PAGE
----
ERISA-Ninth Circuit Rules That Plan Administrator Abused Its Discretion When It Recalculated The Participant’s Long-Term Disability Payments After He Was Awarded A Social Security Disability Benefit

In Elliot v. Elliot, Leibl & Snyder, LLP Long-Term Disability Plan, No. 09-56730 (9th Cir. 2011) (Unpublished Memorandum), the plaintiff, David Scott Elliot (“Elliot”), became permanently disabled and began receiving a long-term disability (“LTD”) benefit from the defendant, the Elliot, Leibl & Snyder, LLP Long-Term Disability Plan (the “Plan”), in December 1999. The plan administrator of the Plan was Unions Security Insurance Company (“USIC”). Elliot was eligible to receive the maximum LTD benefit payable-$10,000 per month plus subsequent, annual cost of living adjustments (“COLA Adjustments”). This benefit had reached $10,716 per month by February 2003.

Elliot applied for a Social Security Disability (“SSD”) benefit from the Social Security Administration in March 2004. In June 2006, he received an award of an SSD benefit retroactive to February 2003. The award totaled $72,954.50, for the period from February 2003 through April 2006, with a monthly benefit of $1,811/month starting in February 2003. Following Elliot’s receipt of this award, USIC recalculated the LTD benefit payable to Elliot by the Plan from February 2003 onwards. This recalculation resulted in a permanent reduction of Elliot’s LTD benefit going forward to $8,775/month, and the determination that USIC was entitled to a clawback of $79,384.15 in the LTD benefit paid to Elliot by the Plan between 2003 and 2006. This $79,384.15 clawback was greater than the $72,954.50 retroactive SSD award Elliot had received. The parties agreed that the Plan was entitled to reduce the LTD benefits on a “going forward” basis and to receive a clawback. The question for the Court: did USIC correctly calculate the amount payable by the Plan going forward from February 2003 and the clawback?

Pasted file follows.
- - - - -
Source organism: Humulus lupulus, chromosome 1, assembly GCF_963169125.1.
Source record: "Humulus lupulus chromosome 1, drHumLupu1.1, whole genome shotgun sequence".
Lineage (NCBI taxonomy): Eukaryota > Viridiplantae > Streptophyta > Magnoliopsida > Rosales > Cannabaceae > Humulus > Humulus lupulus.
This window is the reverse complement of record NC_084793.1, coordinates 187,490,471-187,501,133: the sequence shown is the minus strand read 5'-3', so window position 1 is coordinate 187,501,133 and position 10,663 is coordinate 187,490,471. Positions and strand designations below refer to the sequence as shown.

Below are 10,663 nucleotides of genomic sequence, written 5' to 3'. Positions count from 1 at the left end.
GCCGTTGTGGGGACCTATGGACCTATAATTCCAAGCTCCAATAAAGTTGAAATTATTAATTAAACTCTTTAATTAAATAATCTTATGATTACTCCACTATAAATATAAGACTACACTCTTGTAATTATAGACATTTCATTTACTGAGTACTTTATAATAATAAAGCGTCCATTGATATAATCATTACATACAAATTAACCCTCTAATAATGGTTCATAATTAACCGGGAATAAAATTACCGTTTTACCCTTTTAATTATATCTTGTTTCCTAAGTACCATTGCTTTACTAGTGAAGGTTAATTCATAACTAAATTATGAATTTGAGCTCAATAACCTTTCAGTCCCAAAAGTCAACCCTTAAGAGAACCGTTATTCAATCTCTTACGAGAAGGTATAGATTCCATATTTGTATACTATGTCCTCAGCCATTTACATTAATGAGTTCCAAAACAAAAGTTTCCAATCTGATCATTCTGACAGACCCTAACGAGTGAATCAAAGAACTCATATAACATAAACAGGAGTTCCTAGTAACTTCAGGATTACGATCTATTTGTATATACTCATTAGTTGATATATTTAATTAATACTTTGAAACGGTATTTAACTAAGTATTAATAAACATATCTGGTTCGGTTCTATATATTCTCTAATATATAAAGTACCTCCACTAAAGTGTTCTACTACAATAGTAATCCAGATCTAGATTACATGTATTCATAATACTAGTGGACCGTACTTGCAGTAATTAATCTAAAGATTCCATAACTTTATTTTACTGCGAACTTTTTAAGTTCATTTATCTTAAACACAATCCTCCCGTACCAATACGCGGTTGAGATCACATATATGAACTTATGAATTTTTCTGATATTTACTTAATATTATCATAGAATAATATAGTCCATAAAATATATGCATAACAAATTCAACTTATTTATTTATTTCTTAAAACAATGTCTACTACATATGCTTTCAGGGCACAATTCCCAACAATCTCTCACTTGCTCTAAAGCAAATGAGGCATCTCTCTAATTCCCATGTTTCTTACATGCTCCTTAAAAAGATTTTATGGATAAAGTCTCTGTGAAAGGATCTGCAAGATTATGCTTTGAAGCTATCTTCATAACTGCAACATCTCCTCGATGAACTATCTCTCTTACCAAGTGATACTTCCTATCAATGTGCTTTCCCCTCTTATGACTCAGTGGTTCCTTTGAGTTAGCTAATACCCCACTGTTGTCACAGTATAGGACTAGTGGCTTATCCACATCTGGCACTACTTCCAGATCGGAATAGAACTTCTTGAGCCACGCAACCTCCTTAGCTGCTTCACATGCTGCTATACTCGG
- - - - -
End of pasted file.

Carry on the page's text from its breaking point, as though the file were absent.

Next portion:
In analyzing the case, the Court noted that, since the Plan conferred unambiguous discretionary authority on USIC to determine plan benefits, USIC’s decisions regarding plan benefits are reviewed for an abuse of discretion. Neverthess, the Court determined that USIC had abused its discretion when it recalculated the LTD benefit payable by the Plan. In calculating the “going forward” LTD benefit, USIC first subtracted Elliot’s SSD monthly payment of $1,811 from the original 1999 $10,000 monthly payment from the Plan. This calculation resulted in a new monthly pre-COLA base payment of $8,189 from the Plan. Then, it multiplied that amount by a COLA Adjustment factor, resulting in $8,775/month. The Court said that, by decreasing Elliot’s original $10,000 award, conferred in 1999-dollars, by the $1,811 SSD benefit conferred to Elliot in 2003-dollars, USIC mixed past and present dollar amounts in a single calculation, a computation which is mathematically unsound. Since Elliot did not receive an SSD benefit in the years prior to 2003, and since his SSD benefit was conferred in 2003-dollars, USIC should have subtracted his $1,811/ month SSD benefit from the $10,716 per month amount he was receiving from the Plan in 2003, with a resulting “going forward” amount of $8,905 /month. The Court remanded the case back to the district court to make additional calculations, including the amount of the clawback.

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